History is replete with examples of businesses and consumers ignoring or dismissing big ideas, particularly those associated with disruptive innovation. In 1876, for example, when Alexander Graham Bell was granted the official patent for the telephone, many businesses dismissed it as irrelevant or insignificant. Famously, Western Union took a pass on buying the patent.1 Likewise, many considered the automobile just a curiosity or a fad. In 1899, The Literary Digest magazine summarized the prevailing response in this way: “The ordinary ‘horseless carriage’ is at present a luxury for the wealthy; and although its price will probably fall in the future, it will never, of course, come into as common use as the bicycle.”2
Despite its potential, innovation typically needs time and maturity before gaining mass market adoption. Consequently, with a focus on benchmarks, sectors, and short-term performance, traditional investment managers often minimize or misunderstand its potential.
Through an open research process that cuts across sectors, industries, and markets, ARK seeks to identify innovation platforms with dramatic cost declines, strong price elasticity of demand, and convergence which spawns further innovation.3 Today, we believe that artificial intelligence, energy storage, robotics, genome sequencing, and blockchain technology are the innovation platforms leading the global economy into what could be the most transformative period in history.
While we expect each of these innovation platforms to create multiple trillions in market capitalization, the deflationary boom that they are creating, particularly as they converge, is throwing off the meaning of certain economic signals, importantly the yield curve. Today, equity markets fear the impact of a “bearish flattening”, but we believe that a “bullish flattening” is underway as technologically-enabled innovation platforms and productivity gains evolve into a “deflationary boom” the likes of which we have not seen since the late 1800s. During the 50 years ended 1929, the yield curve was inverted more than half of the time as the disruptive innovation platforms of that day – the automobile (internal combustion engine), telephone, and electricity – unleashed periods of extraordinary real growth at low rates of inflation. The steepest inversions occurred during periods of the most rapid growth in real GDP. We would not be surprised to see this seeming “disconnect” during the next few years, but investors will have to extend their time horizons and their understanding of economic history to understand the economic impact of these profound technological breakthroughs.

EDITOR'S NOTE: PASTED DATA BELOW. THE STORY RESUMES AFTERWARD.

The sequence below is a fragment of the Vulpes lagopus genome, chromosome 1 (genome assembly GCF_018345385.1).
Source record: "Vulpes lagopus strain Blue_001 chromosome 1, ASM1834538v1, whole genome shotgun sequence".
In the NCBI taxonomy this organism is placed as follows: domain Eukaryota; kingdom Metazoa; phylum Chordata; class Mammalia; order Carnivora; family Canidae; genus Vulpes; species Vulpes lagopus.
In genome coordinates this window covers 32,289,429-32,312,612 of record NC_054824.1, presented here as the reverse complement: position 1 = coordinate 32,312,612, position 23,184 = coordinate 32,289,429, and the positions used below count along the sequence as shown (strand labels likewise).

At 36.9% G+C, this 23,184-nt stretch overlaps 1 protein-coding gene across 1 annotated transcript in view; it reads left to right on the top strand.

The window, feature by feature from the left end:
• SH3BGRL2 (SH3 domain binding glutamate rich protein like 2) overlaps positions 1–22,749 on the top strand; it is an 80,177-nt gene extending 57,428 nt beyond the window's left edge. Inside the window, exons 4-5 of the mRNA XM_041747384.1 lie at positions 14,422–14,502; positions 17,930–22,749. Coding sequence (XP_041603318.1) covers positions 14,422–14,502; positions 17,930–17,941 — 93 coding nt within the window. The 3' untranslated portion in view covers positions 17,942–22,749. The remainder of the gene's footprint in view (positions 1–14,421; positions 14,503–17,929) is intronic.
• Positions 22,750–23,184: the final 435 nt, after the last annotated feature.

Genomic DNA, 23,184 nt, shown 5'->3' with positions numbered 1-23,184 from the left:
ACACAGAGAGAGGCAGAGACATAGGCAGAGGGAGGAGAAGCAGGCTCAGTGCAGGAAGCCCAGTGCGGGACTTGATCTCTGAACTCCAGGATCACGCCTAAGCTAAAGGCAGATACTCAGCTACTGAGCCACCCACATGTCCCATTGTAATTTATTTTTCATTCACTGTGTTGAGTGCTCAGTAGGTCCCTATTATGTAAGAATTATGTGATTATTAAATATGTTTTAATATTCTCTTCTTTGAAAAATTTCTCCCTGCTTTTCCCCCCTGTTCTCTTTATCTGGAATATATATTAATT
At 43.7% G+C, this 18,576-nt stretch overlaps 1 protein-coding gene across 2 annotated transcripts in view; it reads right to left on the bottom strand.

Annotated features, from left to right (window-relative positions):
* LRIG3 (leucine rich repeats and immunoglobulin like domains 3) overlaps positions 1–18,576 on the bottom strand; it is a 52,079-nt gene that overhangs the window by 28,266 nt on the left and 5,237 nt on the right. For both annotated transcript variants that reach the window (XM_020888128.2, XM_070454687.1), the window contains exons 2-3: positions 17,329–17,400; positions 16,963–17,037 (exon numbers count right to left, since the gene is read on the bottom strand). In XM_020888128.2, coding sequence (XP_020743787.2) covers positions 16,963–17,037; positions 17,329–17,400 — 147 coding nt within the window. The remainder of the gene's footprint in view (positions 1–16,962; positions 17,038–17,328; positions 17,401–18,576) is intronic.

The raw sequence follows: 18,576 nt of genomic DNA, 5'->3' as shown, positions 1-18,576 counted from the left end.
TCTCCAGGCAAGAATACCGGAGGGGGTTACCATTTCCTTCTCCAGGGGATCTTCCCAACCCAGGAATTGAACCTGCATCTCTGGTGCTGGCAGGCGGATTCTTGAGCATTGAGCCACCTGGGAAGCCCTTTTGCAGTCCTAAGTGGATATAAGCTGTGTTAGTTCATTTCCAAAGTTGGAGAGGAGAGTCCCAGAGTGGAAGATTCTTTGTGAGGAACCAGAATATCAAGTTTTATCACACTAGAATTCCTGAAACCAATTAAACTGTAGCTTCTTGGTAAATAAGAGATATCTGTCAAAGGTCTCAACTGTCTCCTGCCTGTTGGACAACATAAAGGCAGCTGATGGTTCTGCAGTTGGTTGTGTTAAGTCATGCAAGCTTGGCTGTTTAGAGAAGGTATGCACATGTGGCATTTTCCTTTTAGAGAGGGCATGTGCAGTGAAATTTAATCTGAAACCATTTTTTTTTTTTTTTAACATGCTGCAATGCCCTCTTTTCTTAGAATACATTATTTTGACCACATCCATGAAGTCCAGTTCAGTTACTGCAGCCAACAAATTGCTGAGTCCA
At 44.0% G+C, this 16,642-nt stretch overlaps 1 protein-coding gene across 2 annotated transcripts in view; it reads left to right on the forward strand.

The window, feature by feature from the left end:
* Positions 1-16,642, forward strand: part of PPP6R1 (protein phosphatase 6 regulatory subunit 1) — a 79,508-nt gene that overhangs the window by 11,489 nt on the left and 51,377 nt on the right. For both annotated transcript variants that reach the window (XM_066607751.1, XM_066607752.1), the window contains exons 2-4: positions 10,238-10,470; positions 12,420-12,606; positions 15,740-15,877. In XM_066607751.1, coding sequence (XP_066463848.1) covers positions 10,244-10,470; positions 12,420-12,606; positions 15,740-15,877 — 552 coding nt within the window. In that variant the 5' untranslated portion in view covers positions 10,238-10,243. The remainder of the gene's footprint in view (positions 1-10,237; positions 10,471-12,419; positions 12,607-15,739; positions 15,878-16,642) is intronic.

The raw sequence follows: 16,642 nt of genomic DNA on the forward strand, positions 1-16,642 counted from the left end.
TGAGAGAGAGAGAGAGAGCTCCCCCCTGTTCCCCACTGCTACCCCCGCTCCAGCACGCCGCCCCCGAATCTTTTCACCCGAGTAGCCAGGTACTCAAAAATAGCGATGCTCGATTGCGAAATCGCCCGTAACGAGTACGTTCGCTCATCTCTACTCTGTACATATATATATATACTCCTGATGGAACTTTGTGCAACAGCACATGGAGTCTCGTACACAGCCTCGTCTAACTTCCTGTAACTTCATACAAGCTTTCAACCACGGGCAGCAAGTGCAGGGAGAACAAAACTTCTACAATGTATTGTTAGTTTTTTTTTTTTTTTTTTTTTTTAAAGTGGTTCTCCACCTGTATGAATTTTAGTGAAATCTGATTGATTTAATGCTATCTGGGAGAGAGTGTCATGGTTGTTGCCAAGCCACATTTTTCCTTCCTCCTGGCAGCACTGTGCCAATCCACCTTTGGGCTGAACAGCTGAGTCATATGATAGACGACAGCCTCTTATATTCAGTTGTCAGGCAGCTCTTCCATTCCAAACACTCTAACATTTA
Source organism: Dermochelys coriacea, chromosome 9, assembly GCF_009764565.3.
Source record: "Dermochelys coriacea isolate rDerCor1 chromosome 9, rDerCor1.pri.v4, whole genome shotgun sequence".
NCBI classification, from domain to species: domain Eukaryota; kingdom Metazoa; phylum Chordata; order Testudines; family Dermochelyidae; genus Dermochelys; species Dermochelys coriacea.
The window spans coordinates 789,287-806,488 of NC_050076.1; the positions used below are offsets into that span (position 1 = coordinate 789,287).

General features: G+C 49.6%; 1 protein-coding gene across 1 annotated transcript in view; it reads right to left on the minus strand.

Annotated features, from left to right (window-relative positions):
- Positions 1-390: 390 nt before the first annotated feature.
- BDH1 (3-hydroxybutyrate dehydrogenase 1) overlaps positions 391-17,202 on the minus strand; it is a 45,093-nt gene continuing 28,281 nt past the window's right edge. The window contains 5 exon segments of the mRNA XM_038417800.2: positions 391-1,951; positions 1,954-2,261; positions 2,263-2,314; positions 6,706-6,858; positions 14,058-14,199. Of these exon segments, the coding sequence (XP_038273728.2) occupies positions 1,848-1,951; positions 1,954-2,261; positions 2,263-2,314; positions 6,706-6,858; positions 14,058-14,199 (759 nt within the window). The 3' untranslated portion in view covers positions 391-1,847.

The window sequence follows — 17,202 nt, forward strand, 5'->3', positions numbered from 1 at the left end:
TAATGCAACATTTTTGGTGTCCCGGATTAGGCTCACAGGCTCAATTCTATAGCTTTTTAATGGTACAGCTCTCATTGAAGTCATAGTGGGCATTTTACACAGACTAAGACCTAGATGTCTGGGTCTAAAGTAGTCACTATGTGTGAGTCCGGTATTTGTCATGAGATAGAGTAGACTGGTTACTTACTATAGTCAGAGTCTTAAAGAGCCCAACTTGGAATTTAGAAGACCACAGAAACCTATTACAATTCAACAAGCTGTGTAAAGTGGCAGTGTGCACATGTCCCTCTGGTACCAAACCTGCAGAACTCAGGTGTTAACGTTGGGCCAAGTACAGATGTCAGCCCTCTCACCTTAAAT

To illustrate the impact of innovation and excite investors about the opportunities, each year we publish “Big Ideas”, a selection of our original research highlighting the technological breakthroughs we believe will advance significantly over the coming year. Thanks to the five foundational innovation platforms, we believe these technologies are ready for prime time.
1. Deep Learning –
Is it a larger opportunity than the Internet?
2. Digital Wallets –
Could they spell the end of traditional banks?
3. Cryptocurrencies –
Are we witnessing the rise of an alternative financial system?
4. Battery Cost Tipping Point –
Could EVs become cheaper than comparable gas-powered cars?
5. Autonomous Taxi Networks –
Will they become the most valuable investment opportunity in public equity markets?
6. Next Generation DNA Sequencing –
Could it unlock the code to life, disease, and death?
7. CRISPR For Human Therapeutics –
Will health care become cheaper and curative?
8. Collaborative Robots –
Will robots be your next co-worker?
9. 3D Printing for End-Use Parts –
Will manufacturing ever be the same?
To read our research report and understand how we modeled our estimates, we invite you to download Big Ideas 2019!
ARK's statements are not an endorsement of any company or a recommendation to buy, sell or hold any security. For a list of all purchases and sales made by ARK for client accounts during the past year that could be considered by the SEC as recommendations, click here. It should not be assumed that recommendations made in the future will be profitable or will equal the performance of the securities in this list. For full disclosures, click here.